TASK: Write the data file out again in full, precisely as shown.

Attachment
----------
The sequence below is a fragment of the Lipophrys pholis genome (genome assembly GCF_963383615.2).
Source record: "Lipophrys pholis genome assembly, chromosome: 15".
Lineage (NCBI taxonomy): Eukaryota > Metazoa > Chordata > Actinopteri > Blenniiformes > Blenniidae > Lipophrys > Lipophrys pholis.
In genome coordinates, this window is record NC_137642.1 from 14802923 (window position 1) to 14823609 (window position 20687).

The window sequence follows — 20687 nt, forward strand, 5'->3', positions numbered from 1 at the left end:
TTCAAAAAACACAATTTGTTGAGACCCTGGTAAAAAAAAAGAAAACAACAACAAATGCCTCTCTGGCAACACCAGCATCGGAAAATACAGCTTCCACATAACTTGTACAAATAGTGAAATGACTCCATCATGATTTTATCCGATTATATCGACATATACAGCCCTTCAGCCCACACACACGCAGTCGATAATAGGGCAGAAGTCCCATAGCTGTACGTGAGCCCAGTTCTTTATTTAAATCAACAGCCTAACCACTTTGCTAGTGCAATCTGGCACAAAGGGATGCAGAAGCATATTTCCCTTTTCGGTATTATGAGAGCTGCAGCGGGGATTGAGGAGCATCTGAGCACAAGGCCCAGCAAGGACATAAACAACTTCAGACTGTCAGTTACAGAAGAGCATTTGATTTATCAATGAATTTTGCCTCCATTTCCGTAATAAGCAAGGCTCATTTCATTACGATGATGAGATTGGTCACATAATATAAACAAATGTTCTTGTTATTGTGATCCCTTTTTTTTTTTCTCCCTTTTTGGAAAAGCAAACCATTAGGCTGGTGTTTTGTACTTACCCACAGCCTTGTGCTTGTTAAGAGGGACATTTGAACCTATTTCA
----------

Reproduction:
The sequence below is a fragment of the Lipophrys pholis genome (genome assembly GCF_963383615.2).
Source record: "Lipophrys pholis genome assembly, chromosome: 15".
Lineage (NCBI taxonomy): Eukaryota > Metazoa > Chordata > Actinopteri > Blenniiformes > Blenniidae > Lipophrys > Lipophrys pholis.
In genome coordinates, this window is record NC_137642.1 from 14802923 (window position 1) to 14823609 (window position 20687).

The window sequence follows — 20687 nt, forward strand, 5'->3', positions numbered from 1 at the left end:
TTCAAAAAACACAATTTGTTGAGACCCTGGTAAAAAAAAAGAAAACAACAACAAATGCCTCTCTGGCAACACCAGCATCGGAAAATACAGCTTCCACATAACTTGTACAAATAGTGAAATGACTCCATCATGATTTTATCCGATTATATCGACATATACAGCCCTTCAGCCCACACACACGCAGTCGATAATAGGGCAGAAGTCCCATAGCTGTACGTGAGCCCAGTTCTTTATTTAAATCAACAGCCTAACCACTTTGCTAGTGCAATCTGGCACAAAGGGATGCAGAAGCATATTTCCCTTTTCGGTATTATGAGAGCTGCAGCGGGGATTGAGGAGCATCTGAGCACAAGGCCCAGCAAGGACATAAACAACTTCAGACTGTCAGTTACAGAAGAGCATTTGATTTATCAATGAATTTTGCCTCCATTTCCGTAATAAGCAAGGCTCATTTCATTACGATGATGAGATTGGTCACATAATATAAACAAATGTTCTTGTTATTGTGATCCCTTTTTTTTTTTCTCCCTTTTTGGAAAAGCAAACCATTAGGCTGGTGTTTTGTACTTACCCACAGCCTTGTGCTTGTTAAGAGGGACATTTGAACCTATTTCA